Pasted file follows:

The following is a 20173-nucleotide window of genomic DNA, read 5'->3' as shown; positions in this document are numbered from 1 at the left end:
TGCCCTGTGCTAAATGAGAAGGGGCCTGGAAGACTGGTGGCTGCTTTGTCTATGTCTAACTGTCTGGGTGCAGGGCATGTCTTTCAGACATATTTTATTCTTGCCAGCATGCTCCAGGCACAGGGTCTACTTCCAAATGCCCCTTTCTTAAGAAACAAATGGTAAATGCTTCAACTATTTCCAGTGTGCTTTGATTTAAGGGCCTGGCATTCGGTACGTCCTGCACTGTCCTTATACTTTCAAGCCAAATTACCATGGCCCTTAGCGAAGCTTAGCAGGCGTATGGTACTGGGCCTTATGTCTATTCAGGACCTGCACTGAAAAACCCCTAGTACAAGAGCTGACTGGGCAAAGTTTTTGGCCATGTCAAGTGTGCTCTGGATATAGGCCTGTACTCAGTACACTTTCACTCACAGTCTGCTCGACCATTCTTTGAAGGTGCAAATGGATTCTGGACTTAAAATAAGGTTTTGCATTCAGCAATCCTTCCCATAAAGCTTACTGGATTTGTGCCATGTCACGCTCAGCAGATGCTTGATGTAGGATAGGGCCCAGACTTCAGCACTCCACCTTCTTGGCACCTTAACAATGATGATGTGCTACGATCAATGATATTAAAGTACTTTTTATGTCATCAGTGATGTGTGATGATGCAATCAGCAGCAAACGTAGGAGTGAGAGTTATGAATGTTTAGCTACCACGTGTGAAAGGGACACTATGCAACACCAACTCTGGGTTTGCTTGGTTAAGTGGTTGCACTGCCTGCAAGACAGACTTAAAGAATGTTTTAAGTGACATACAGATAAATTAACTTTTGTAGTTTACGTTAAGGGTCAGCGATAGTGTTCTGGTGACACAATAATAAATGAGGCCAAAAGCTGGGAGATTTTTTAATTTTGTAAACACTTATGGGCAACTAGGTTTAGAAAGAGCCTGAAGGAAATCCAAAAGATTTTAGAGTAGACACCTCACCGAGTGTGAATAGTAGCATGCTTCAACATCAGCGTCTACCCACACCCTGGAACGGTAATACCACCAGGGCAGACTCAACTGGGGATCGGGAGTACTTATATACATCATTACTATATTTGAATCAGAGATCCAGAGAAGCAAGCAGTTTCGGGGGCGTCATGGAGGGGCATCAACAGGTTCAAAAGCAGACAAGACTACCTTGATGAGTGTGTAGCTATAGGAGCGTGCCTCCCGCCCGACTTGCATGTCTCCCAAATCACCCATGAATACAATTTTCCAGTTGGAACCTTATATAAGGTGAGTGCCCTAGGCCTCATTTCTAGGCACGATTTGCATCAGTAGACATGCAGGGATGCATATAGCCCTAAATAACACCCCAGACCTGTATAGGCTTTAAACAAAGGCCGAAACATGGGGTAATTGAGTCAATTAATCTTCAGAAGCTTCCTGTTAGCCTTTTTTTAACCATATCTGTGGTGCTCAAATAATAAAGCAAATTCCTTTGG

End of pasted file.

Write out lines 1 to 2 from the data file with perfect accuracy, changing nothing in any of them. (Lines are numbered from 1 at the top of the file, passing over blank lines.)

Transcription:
The following is a 20173-nucleotide window of genomic DNA, read 5'->3' as shown; positions in this document are numbered from 1 at the left end:
TGCCCTGTGCTAAATGAGAAGGGGCCTGGAAGACTGGTGGCTGCTTTGTCTATGTCTAACTGTCTGGGTGCAGGGCATGTCTTTCAGACATATTTTATTCTTGCCAGCATGCTCCAGGCACAGGGTCTACTTCCAAATGCCCCTTTCTTAAGAAACAAATGGTAAATGCTTCAACTATTTCCAGTGTGCTTTGATTTAAGGGCCTGGCATTCGGTACGTCCTGCACTGTCCTTATACTTTCAAGCCAAATTACCATGGCCCTTAGCGAAGCTTAGCAGGCGTATGGTACTGGGCCTTATGTCTATTCAGGACCTGCACTGAAAAACCCCTAGTACAAGAGCTGACTGGGCAAAGTTTTTGGCCATGTCAAGTGTGCTCTGGATATAGGCCTGTACTCAGTACACTTTCACTCACAGTCTGCTCGACCATTCTTTGAAGGTGCAAATGGATTCTGGACTTAAAATAAGGTTTTGCATTCAGCAATCCTTCCCATAAAGCTTACTGGATTTGTGCCATGTCACGCTCAGCAGATGCTTGATGTAGGATAGGGCCCAGACTTCAGCACTCCACCTTCTTGGCACCTTAACAATGATGATGTGCTACGATCAATGATATTAAAGTACTTTTTATGTCATCAGTGATGTGTGATGATGCAATCAGCAGCAAACGTAGGAGTGAGAGTTATGAATGTTTAGCTACCACGTGTGAAAGGGACACTATGCAACACCAACTCTGGGTTTGCTTGGTTAAGTGGTTGCACTGCCTGCAAGACAGACTTAAAGAATGTTTTAAGTGACATACAGATAAATTAACTTTTGTAGTTTACGTTAAGGGTCAGCGATAGTGTTCTGGTGACACAATAATAAATGAGGCCAAAAGCTGGGAGATTTTTTAATTTTGTAAACACTTATGGGCAACTAGGTTTAGAAAGAGCCTGAAGGAAATCCAAAAGATTTTAGAGTAGACACCTCACCGAGTGTGAATAGTAGCATGCTTCAACATCAGCGTCTACCCACACCCTGGAACGGTAATACCACCAGGGCAGACTCAACTGGGGATCGGGAGTACTTATATACATCATTACTATATTTGAATCAGAGATCCAGAGAAGCAAGCAGTTTCGGGGGCGTCATGGAGGGGCATCAACAGGTTCAAAAGCAGACAAGACTACCTTGATGAGTGTGTAGCTATAGGAGCGTGCCTCCCGCCCGACTTGCATGTCTCCCAAATCACCCATGAATACAATTTTCCAGTTGGAACCTTATATAAGGTGAGTGCCCTAGGCCTCATTTCTAGGCACGATTTGCATCAGTAGACATGCAGGGATGCATATAGCCCTAAATAACACCCCAGACCTGTATAGGCTTTAAACAAAGGCCGAAACATGGGGTAATTGAGTCAATTAATCTTCAGAAGCTTCCTGTTAGCCTTTTTTTAACCATATCTGTGGTGCTCAAATAATAAAGCAAATTCCTTTGG